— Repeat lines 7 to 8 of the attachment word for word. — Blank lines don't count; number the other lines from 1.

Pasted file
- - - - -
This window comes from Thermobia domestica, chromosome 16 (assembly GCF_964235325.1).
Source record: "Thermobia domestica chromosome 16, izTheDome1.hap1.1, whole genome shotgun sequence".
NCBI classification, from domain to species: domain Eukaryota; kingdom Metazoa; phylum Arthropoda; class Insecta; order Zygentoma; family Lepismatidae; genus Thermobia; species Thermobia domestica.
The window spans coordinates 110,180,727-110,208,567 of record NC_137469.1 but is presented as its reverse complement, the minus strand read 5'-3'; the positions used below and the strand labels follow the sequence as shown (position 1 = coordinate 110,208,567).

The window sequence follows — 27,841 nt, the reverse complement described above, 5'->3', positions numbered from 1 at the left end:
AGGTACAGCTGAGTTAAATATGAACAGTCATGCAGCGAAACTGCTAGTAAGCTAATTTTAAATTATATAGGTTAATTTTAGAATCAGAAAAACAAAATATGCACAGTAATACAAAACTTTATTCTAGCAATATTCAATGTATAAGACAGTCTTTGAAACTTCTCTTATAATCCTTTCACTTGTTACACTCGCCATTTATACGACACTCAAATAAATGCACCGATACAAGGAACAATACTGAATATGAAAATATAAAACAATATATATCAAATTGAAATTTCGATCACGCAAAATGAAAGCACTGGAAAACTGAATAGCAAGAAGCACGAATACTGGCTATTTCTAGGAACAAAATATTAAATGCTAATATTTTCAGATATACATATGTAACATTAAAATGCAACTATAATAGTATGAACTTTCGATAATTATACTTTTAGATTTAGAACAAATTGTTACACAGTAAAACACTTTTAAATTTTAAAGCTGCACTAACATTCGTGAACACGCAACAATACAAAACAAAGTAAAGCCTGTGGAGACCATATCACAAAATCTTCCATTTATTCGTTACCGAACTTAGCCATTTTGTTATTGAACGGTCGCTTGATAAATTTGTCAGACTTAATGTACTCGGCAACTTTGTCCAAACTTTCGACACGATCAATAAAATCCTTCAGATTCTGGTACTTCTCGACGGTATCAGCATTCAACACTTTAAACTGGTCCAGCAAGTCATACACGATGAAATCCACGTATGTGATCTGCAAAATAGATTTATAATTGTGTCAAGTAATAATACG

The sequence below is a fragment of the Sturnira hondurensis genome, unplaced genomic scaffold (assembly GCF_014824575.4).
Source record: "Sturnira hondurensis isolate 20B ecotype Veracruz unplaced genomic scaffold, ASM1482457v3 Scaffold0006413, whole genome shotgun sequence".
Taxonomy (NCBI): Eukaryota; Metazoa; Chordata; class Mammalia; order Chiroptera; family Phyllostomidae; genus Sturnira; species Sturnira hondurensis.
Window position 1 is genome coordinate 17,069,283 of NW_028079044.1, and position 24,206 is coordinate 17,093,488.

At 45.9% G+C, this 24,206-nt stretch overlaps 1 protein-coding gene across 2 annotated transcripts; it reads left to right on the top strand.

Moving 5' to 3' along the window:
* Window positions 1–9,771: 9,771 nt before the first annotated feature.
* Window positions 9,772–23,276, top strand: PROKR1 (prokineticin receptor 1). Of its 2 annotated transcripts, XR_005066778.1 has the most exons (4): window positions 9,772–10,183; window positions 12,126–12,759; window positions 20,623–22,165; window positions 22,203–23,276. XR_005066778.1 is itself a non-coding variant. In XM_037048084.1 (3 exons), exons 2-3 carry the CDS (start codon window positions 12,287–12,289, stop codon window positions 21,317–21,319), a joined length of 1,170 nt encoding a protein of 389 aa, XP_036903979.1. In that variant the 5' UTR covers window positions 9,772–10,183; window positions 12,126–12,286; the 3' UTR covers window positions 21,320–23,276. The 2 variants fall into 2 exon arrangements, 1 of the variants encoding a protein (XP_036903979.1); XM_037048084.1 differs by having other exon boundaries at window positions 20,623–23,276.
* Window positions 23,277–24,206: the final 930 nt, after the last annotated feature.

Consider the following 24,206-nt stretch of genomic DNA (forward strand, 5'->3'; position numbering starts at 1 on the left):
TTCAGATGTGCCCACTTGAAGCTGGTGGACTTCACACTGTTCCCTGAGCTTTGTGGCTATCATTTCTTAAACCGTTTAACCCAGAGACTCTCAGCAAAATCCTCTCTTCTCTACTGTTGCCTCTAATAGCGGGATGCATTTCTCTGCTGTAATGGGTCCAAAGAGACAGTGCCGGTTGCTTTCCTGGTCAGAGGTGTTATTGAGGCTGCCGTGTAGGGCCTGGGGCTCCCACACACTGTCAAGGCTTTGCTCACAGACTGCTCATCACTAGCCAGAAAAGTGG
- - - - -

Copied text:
The sequence below is a fragment of the Sturnira hondurensis genome, unplaced genomic scaffold (assembly GCF_014824575.4).
Source record: "Sturnira hondurensis isolate 20B ecotype Veracruz unplaced genomic scaffold, ASM1482457v3 Scaffold0006413, whole genome shotgun sequence".